Fig. 5: View of brittle fracture in failed insulator shows evidence of degradation of silicone rubber and loss of hydrophobicity.
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The Table below compares the insulator characteristics of this failure to a similar incident that had occurred earlier on the 400 kV Palital-Furrial 1 Line (first reported in INMR in 2015)

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Lessons & Questions from Brittle Fracture of 400 kV Composite Insulator Table compares the insulator characteristics of this failure to a similar incident that had occurred earlier on the 400 kV Palital Furrial 1 Line
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In both cases, the insulators came from reputable manufacturers in Germany and the United States. In the case of the failed insulator on the Caruachi-Macagua transmission line, certain questions remain:

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1. Although the insulator located next to the failed unit was subjected to the same conditions of electric field and corona, it did not experience brittle fracture even though it had to endure the sudden additional mechanical moment that occurred when the insulator fractured and also supported the mechanical load of four conductors?

2. Why did damage to the polymeric sheath of the insulators fixed at the end of phase C not also occur in phase A?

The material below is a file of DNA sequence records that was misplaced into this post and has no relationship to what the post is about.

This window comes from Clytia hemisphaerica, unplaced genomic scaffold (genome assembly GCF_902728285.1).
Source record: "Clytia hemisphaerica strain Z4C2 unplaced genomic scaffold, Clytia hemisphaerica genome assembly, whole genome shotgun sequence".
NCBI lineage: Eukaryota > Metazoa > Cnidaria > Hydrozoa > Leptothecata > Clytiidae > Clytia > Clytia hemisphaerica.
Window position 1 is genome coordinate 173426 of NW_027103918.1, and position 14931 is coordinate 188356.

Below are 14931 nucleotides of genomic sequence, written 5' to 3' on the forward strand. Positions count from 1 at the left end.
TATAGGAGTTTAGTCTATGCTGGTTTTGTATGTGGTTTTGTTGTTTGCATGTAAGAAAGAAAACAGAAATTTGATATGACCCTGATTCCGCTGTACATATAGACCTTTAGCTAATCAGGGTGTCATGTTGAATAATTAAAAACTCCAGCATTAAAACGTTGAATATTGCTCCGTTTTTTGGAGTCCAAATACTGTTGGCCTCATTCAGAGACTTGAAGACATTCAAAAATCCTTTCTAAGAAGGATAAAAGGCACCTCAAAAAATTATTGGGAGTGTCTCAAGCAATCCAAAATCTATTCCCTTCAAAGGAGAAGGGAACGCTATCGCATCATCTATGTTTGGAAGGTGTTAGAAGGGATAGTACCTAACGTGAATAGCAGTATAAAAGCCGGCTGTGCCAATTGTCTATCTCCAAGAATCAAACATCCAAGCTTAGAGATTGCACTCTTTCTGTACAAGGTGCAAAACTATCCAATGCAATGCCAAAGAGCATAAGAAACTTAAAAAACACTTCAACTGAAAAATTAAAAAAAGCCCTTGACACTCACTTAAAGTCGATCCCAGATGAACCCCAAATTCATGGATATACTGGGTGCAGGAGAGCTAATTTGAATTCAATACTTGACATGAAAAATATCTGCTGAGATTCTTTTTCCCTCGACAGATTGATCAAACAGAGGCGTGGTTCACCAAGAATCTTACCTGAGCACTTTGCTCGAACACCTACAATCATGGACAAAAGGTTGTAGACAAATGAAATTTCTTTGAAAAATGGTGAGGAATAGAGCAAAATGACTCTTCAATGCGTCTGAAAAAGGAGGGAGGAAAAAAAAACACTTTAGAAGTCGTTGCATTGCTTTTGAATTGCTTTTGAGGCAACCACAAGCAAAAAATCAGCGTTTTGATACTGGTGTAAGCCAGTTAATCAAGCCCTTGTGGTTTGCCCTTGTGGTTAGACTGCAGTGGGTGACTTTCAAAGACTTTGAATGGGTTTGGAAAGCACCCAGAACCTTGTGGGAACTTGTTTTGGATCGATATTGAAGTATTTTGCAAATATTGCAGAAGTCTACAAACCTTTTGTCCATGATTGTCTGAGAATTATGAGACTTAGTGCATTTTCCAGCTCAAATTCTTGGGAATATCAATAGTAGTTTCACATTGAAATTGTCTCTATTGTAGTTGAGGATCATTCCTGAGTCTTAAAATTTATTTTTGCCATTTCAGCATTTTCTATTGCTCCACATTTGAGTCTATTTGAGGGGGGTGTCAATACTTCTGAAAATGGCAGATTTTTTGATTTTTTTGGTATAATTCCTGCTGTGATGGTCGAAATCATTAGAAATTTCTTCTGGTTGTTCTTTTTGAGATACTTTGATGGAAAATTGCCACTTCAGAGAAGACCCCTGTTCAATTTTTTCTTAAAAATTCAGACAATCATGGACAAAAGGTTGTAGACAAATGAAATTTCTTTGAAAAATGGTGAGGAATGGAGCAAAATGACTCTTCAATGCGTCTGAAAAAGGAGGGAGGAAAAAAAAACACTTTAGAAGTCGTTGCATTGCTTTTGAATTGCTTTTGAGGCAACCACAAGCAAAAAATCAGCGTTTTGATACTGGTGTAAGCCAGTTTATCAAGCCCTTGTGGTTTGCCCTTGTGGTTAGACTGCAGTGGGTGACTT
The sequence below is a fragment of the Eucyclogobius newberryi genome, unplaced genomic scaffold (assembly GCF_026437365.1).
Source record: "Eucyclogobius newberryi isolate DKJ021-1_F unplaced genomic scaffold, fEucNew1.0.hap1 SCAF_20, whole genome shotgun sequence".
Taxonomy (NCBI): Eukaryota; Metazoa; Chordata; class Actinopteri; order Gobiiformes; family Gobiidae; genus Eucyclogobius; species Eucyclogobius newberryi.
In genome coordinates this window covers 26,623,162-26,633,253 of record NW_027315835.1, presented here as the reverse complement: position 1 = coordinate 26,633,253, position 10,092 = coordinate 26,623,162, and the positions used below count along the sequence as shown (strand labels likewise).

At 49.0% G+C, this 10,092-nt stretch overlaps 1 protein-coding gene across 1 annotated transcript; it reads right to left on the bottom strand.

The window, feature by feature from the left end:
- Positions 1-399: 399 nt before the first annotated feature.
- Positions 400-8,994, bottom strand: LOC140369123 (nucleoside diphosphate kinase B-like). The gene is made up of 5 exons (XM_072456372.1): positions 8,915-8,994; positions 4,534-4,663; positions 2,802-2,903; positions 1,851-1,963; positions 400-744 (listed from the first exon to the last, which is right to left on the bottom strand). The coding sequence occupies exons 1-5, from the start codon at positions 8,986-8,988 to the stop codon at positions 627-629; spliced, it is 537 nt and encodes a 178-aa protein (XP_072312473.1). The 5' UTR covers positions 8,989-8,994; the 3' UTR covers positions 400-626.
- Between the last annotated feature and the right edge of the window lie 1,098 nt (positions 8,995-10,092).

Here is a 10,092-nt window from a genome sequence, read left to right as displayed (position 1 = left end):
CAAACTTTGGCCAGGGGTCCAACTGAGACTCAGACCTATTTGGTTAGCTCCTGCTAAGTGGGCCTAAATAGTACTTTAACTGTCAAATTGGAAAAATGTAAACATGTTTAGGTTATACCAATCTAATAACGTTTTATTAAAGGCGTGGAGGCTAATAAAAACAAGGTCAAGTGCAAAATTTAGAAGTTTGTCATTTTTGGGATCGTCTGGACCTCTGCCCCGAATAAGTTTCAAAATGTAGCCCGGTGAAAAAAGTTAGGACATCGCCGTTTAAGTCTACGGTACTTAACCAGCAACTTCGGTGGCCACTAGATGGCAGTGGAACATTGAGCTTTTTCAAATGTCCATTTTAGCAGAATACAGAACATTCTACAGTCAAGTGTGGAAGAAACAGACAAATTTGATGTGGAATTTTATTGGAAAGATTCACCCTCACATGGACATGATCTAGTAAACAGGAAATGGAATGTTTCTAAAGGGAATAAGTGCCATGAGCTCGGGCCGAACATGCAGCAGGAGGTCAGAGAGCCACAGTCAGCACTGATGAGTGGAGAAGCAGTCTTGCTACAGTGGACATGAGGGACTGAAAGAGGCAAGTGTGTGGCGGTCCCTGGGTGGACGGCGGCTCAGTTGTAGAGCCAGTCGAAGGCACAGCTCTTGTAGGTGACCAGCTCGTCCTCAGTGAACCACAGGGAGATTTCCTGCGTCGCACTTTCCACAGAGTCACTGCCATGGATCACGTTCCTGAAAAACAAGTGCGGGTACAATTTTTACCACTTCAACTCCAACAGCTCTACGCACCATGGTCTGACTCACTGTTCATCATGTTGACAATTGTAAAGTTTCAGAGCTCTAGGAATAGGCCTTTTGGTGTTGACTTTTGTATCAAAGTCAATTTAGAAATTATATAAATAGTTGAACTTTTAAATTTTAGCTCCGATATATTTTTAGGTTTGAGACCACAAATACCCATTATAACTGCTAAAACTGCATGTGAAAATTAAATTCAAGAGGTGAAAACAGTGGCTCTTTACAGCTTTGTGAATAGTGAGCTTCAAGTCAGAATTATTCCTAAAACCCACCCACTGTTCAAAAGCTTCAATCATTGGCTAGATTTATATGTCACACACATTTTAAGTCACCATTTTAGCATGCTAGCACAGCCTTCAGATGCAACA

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Conclusions

1. This incident demonstrates that in the case 400 kV transmission lines, it is extremely important that polymer insulators are equipped with corona rings installed at the energized end, whether in suspension or dead-end towers. Otherwise, life expectancy risks being reduced to a period not exceeding 14 years due to progressive damage caused from corona effects in the region surrounding the end fittings. Such damage is due to high electric field concentration that releases nitric acid and destroys the silicone rubber housing. The fiberglass core rod then becomes exposed to the environment allowing entry of water. Flashunder or brittle fracture will be the end result. It is important to note that the fault that occurred in this particular insulator was not due to a manufacturing defect but was caused solely by absence of a corona ring, which was not installed during the line’s construction.

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2. It is recommended that UV corona inspection technology be established in the maintenance practices of power utilities. This condition-based monitoring tool represents a powerful methodology to detect advanced root cause failures and allows actively monitoring condition of key components on transmission lines as well as at high and extra high voltage substations. Depending on number and length of lines being operated, annual inspection frequency should be established at the least.